On June 5th, 1947, U.S. Secretary of State George C. Marshall told the graduating class at Harvard University that Europe and the world were in a perilous state.  World War II had devastated the continent and he said the U.S. must do everything it could to return Europe to economic health. Marshall's Harvard speech was the foundation of the so-called Marhsall Plan, a four year, $13 billion foreign aid program. George Lewinski reports.

It was 1947, two years after the guns fell silent. Europe's great cities were in ruins. There was hunger. The worst winter in memory brought the worst harvest of the century. Liberated from the Nazis, western Europe was in danger of sliding into chaos.

Dr. Larry Bland, a historian at the George C. Marshall Foundation, spoke about the Marshall Plan. "The prime motivation for launching the Marshall Plan was fear of chaos in Western Europe. You saw this if you went to the movies every weekend.  On the beginning of the feature they would show problems in Europe on the newsreels.  Starving women and children affect American hearts. So that there's the aspect of women and children in Western Europe. But also the strength of the communist party in countries like France and Italy was very worrisome.

Communist parties were powerful in France and Italy.  Eastern Europe was occupied by the Soviet Army.  There was massive unemployment. Europe's industry was at a standstill.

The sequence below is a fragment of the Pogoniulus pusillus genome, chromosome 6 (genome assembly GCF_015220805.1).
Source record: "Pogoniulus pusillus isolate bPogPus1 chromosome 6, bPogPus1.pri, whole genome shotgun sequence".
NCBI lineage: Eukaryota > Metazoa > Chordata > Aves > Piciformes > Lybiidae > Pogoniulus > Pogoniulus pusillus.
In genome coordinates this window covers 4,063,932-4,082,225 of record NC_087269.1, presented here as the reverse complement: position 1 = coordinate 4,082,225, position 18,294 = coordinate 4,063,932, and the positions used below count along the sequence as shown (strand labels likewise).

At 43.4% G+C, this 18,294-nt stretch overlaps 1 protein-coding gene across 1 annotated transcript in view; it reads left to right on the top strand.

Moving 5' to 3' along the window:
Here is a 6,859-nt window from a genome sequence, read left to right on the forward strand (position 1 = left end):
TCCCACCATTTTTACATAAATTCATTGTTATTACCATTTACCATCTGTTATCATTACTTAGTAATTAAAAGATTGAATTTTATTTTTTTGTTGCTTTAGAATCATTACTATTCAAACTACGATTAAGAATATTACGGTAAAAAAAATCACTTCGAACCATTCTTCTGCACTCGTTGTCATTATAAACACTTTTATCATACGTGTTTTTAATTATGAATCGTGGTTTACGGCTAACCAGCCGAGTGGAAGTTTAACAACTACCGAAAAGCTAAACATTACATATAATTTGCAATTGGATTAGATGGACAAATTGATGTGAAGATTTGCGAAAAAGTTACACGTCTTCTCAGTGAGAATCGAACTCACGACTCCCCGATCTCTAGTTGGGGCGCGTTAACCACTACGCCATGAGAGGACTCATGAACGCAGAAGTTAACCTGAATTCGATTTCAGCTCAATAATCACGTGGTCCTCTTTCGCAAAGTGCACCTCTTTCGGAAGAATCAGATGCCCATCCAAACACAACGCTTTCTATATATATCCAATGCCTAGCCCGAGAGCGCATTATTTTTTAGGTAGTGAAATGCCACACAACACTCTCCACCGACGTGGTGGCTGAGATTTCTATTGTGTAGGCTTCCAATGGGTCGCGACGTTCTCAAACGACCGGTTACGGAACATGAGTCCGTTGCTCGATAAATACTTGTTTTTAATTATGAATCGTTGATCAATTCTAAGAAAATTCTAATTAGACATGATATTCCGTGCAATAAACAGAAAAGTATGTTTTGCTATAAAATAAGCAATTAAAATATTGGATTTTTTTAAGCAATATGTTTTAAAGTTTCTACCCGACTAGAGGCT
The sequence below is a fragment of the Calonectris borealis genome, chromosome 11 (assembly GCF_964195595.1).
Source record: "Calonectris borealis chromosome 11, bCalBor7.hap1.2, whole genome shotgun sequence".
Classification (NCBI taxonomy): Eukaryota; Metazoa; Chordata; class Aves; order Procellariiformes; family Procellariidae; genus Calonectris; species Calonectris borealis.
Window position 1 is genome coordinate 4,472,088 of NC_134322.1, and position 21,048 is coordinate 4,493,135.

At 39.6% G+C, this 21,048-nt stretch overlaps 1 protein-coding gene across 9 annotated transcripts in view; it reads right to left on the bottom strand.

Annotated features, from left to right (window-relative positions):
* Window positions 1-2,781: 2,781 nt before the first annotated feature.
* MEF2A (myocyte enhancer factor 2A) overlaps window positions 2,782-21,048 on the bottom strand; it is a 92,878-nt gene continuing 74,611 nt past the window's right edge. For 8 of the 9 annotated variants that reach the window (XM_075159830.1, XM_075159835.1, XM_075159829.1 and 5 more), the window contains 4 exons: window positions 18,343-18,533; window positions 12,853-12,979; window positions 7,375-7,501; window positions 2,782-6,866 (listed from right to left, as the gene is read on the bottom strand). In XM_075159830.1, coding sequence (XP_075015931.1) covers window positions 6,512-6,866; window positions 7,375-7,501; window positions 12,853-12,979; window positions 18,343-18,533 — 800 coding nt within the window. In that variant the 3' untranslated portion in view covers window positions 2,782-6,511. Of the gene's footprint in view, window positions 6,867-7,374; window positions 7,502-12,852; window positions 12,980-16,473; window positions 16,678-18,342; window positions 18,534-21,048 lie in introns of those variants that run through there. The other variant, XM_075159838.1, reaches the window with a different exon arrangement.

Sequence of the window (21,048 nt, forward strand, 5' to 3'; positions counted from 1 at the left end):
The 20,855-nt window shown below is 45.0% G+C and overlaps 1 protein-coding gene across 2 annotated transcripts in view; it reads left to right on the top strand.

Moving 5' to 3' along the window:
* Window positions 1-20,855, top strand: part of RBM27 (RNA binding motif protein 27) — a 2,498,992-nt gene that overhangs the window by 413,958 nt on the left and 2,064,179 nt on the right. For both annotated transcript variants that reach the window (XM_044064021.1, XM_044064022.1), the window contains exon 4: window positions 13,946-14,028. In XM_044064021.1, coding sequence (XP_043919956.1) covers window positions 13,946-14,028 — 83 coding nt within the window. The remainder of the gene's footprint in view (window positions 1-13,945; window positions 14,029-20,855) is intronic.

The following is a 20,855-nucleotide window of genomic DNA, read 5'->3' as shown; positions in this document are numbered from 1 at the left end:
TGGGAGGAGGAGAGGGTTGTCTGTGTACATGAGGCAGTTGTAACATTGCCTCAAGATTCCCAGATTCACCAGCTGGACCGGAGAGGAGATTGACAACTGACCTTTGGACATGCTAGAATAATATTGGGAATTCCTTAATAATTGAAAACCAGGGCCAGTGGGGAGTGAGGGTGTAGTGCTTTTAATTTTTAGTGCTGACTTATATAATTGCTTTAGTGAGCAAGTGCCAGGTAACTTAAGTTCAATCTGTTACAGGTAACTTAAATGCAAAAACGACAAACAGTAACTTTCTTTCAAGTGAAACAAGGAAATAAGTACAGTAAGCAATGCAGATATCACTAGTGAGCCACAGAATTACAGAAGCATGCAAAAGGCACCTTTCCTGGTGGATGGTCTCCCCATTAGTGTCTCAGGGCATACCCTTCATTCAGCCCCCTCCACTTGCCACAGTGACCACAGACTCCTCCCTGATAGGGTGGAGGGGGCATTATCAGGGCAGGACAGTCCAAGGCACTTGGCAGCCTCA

Immediately after providing emergency supplies of food and clothing, the U.S. Marshall plan focused on economic chokepoints.  Coal mines were the first to benefit.

Without coal to fuel factories and mills, Europe's economy would never recover.

Mr. Bland says, "The problem is much of the coal in Western Europe comes from German mines which are flooded and the surface effectively bombed. The Germans have no means of opening these mines and the U.S. is going to provide certain key equipment. The Germans are going to mine all the coal, but we're going to pump out the mines and rebuild workers' housing and vaccinate them against TB and other things that will allow them to work very hard."

And the U.S. insisted the Europeans co-operate to move that German coal to the other nations on the continent to heat homes and get the factories moving again.

The United States authorized $13 billion over four years -- the equivalent of a $100 billion today spread over 16 countries.

But perhaps the most important part of the Marhsall Plan was its effect on the morale of Western Europeans.  Even former enemies -- Italians and Germans -- were included.

German diplomat Karsten Voight was a boy during the late 1940s.  He says the American generosity provided a huge psycyhological boost. "Money alone would not have done it. Together with the Berlin Airlift it was a changing attitude. The Americans who were better perceived than the Russians from the very outset, even before the end of the war, were now seen as no longer as primarily occupiers, but as friends."

Winston Churchill called the Marshall Plan the 'most unsordid act' in history.  The recovery from the most destructive war in history was dramatic.

Western Europe's gross national product went up 32 percent in the 4 years of the Marshall Plan's existence, sparked a generation-long economic boom and provided the framework for what eventually became the European union.